Less than 1½ minutes remained in the game and the crowd at Williams Arena was pensive.

For a reason.

The Gophers women’s basketball team has been in just about every Big Ten game this season, and many have gone down to the wire, with the Gophers coming up just short. On Thursday the Gophers led Nebraska by three when Jasmine Brunson drove down the left side of the lane, drew a second defender, and then a third. She jumped and, using her left hand, got the ball to Jasmine Powell on the right side.

Without hesitation, Powell let go with a three-pointer, keeping her shooting hand aloft for a second or two after the ball swished through the net with 1:17 left, the crowd roaring as the Gophers went on to win.

“That was when we broke ’em,’’ coach Lindsay Whalen said. “That was a huge play.’’

For a number of reasons.

First, it clinched the win, one that the Gophers (13-8, 3-7 Big Ten) badly needed. Second, it was Brunson, the senior member of this two-Jasmine backcourt, passing the ball to Powell, a freshman. It spoke of a trust that Powell, in her second game as a starter, has earned through hours of practice and performances in games.

“I’ve seen it before,’’ Brunson said of Powell. “I see it in practice, the work she puts in when nobody is around. I have confidence in her.’’

Down three in the fourth quarter, the Gophers ended the game on a 13-4 run.

Powell scored seven points in that stretch: A drive with 4:01 left put the Gophers up a point; two free throws with 1:59 left put them up five; and then — after Nebraska had scored — that game-clinching three-pointer. Powell finished with 19 points, leading the team for a second straight game.

Filling Pitts’ shoes

Powell and Sara Scalia are both freshmen and — since Powell moved into the starting lineup two games ago — 40% of Whalen’s starting lineup.

Scalia is averaging 11.3 points and 4.5 rebounds. Powell is averaging 9.7 points and 2.9 assists. Together, Scalia (six) and Powell (three) have led the team lead in scoring or tied for top honors nine times. Scalia has been conference freshman of the week twice.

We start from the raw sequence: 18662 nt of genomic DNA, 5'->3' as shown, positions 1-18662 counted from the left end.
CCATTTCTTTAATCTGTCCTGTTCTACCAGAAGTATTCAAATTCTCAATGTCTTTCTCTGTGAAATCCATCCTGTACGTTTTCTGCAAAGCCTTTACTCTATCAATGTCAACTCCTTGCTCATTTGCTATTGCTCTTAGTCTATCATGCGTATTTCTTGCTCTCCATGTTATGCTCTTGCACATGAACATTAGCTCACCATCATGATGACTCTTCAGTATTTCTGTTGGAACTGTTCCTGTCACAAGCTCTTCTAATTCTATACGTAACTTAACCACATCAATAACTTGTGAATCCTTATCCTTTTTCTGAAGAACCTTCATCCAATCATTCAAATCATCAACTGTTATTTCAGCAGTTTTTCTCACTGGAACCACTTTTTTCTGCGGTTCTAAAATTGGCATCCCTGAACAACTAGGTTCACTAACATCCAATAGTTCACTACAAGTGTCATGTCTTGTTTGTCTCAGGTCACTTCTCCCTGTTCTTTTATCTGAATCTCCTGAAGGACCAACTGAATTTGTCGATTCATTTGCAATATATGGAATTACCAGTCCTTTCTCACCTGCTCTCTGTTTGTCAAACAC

Since Destiny Pitts left the program, Scalia and Powell have led the team in scoring in five of six games.

This is still a team trying to get back to relevance in the Big Ten. But the success of the two freshmen bodes well for the future.

“Those guys, they can play,’’ Whalen said. “We have other freshmen as well in here all the time working on their game. Developing. But those two have stepped up in a way that not all freshmen are able to do. We’ve put ’em in big spots from the start, and they’ve responded. They can have really special careers here.’’

Pitts’ decision to transfer hit Powell particularly hard. The two were high school teammates at Detroit Country Day School and have been friends for years.

“It’s something that I’m still working through,’’ said Powell, who was ranked 76th in the nation in her recruiting class. “Obviously I was sad when she left. She was definitely a big part of the reason I came here. She’s always told me to keep going. She wants success for us and the team.’’

Backcourt combo

Powell began the season as Brunson’s primary backup at the point. As the season went on she got more minutes with Brunson on the court. Eventually Whalen decided to start them both. She felt having two quick ball-handlers could space the floor and encourage ball movement and a quicker pace.

In the fourth quarter against Nebraska, Powell and Brunson combined to go 5-for-9 from the field and hit all four free throws. Powell had nine of her team’s 20 points.

Most importantly, Powell came up big in the game’s biggest point.

“It’s something that somebody just has,’’ Whalen said. “She’s ready for every moment, for everything that comes at her.’’

Powell said she knew she belonged at this level when she scored a team-high 19 points in the second game of the season, a victory over Vermont. And while the jump in competition was eye-opening once the conference season started, she has gotten only better.

Powell is sixth among conference freshmen in scoring (9.7), third in assists (2.9) and tied with Scalia in steals (1.5). Scalia is first among freshmen in three-pointers made per game (1.9) and second in scoring (11.3).

“Especially since Destiny left we had to step up a little more,’’ Scalia said. “I think we kind of build off each other, try to get through it together.’’

Said Powell: “You can’t come in here and be discouraged. You have to have confidence in yourself.”